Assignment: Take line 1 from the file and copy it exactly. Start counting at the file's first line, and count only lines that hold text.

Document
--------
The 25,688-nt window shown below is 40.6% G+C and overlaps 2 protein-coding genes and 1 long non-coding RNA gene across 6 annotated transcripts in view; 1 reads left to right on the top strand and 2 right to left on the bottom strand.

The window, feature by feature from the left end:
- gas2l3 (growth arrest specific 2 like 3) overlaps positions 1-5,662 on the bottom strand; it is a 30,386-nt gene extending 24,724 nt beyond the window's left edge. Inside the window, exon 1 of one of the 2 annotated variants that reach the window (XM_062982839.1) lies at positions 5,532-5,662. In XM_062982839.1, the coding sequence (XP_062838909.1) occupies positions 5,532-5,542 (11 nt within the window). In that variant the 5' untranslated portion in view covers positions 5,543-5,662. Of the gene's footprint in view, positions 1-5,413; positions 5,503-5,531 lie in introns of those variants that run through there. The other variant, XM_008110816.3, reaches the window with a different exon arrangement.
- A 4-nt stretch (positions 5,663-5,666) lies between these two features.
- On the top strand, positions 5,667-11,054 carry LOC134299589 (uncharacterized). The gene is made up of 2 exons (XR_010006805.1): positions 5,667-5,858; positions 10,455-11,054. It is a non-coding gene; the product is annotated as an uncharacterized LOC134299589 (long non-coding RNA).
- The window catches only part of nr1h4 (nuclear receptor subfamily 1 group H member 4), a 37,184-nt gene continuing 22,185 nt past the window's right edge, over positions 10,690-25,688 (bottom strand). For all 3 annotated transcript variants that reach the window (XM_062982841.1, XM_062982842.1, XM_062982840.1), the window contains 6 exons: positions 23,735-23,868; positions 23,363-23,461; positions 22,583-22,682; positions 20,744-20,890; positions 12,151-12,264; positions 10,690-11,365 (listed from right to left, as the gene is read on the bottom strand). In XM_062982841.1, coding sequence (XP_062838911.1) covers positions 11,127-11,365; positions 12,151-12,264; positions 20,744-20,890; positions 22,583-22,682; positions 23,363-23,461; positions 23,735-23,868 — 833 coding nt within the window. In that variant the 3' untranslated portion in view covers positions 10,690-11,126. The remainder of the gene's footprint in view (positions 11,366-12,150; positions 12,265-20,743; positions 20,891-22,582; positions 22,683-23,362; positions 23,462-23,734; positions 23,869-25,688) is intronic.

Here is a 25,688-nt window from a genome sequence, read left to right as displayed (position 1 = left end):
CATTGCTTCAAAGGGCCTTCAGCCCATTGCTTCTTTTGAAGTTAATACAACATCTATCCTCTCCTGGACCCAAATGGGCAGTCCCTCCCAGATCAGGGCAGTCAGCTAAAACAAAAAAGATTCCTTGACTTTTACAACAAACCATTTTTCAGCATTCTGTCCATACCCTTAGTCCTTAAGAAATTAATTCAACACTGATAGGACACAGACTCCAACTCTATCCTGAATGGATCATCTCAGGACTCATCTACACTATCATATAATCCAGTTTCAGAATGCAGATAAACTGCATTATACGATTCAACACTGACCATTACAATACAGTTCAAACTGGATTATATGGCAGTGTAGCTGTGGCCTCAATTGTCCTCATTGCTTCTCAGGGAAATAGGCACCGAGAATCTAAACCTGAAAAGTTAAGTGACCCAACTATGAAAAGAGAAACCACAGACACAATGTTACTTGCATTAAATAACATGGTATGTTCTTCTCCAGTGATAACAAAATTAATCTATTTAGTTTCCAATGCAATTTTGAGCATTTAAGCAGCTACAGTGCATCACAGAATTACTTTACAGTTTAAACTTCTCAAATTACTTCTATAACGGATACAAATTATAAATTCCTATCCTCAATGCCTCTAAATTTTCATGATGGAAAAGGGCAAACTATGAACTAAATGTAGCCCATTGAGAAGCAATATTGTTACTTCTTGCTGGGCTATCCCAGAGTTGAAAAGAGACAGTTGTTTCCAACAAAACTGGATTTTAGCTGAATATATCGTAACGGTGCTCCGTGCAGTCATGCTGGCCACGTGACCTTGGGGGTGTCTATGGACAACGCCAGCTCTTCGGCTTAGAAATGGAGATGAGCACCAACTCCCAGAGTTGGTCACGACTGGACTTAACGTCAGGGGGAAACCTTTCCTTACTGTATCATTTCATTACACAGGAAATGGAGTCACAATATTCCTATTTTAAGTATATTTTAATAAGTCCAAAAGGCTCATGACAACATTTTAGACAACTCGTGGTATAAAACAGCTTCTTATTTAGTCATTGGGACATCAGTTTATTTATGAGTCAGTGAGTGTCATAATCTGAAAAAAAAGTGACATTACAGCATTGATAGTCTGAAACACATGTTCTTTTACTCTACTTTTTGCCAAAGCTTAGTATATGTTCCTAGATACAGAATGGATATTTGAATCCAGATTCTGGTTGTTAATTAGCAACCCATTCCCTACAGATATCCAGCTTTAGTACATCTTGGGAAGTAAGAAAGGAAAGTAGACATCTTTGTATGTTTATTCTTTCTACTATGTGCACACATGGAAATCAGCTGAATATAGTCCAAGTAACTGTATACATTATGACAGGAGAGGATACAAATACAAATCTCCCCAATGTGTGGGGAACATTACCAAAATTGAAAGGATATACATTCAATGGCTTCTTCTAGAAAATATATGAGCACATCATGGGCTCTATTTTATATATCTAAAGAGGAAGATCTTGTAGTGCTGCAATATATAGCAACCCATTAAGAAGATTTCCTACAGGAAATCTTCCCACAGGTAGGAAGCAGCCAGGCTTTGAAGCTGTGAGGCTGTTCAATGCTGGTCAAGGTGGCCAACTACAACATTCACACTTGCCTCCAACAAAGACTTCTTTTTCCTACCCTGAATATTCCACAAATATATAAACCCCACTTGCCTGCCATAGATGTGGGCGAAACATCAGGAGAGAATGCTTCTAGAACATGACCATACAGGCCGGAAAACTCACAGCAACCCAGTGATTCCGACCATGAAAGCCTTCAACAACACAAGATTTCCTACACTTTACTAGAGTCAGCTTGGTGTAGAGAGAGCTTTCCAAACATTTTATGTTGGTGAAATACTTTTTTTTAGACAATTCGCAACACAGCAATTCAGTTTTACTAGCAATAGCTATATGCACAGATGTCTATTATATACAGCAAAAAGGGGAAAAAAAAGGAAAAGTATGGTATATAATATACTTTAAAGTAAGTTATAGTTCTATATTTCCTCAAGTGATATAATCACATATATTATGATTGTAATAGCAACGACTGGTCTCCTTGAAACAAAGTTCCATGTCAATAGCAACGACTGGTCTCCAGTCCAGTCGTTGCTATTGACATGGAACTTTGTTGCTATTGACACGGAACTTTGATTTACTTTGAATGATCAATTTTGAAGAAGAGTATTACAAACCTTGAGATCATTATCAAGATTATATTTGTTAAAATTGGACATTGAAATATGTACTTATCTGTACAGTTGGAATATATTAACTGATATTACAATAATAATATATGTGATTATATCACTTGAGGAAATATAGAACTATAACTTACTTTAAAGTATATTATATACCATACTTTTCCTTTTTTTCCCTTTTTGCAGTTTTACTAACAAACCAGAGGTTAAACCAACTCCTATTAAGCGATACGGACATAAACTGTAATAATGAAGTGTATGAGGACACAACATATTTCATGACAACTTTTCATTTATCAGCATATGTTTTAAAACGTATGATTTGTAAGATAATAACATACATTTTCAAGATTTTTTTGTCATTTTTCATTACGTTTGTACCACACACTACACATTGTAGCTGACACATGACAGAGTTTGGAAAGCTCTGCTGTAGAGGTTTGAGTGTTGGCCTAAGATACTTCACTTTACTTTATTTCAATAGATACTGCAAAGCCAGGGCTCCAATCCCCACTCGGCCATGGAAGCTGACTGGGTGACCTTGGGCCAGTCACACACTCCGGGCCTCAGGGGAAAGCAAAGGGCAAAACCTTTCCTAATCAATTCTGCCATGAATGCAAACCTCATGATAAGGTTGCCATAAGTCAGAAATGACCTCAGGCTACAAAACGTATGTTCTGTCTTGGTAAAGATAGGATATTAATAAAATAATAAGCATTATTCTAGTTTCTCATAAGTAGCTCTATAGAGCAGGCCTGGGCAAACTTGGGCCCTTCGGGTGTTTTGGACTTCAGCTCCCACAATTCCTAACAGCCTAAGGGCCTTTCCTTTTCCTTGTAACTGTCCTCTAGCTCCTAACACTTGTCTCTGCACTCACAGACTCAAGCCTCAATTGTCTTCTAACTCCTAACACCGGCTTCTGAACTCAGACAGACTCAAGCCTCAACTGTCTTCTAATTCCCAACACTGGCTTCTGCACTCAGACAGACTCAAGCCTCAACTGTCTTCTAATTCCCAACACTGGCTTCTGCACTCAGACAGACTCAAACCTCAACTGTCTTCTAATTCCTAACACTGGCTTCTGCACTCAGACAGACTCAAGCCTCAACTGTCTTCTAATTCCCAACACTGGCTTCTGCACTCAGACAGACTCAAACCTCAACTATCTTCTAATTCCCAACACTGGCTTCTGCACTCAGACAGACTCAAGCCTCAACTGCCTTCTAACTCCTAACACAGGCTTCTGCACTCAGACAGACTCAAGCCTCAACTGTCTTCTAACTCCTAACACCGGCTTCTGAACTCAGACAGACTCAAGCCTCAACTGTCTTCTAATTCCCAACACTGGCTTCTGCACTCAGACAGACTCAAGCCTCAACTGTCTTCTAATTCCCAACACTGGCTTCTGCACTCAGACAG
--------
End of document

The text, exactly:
The 25,688-nt window shown below is 40.6% G+C and overlaps 2 protein-coding genes and 1 long non-coding RNA gene across 6 annotated transcripts in view; 1 reads left to right on the top strand and 2 right to left on the bottom strand.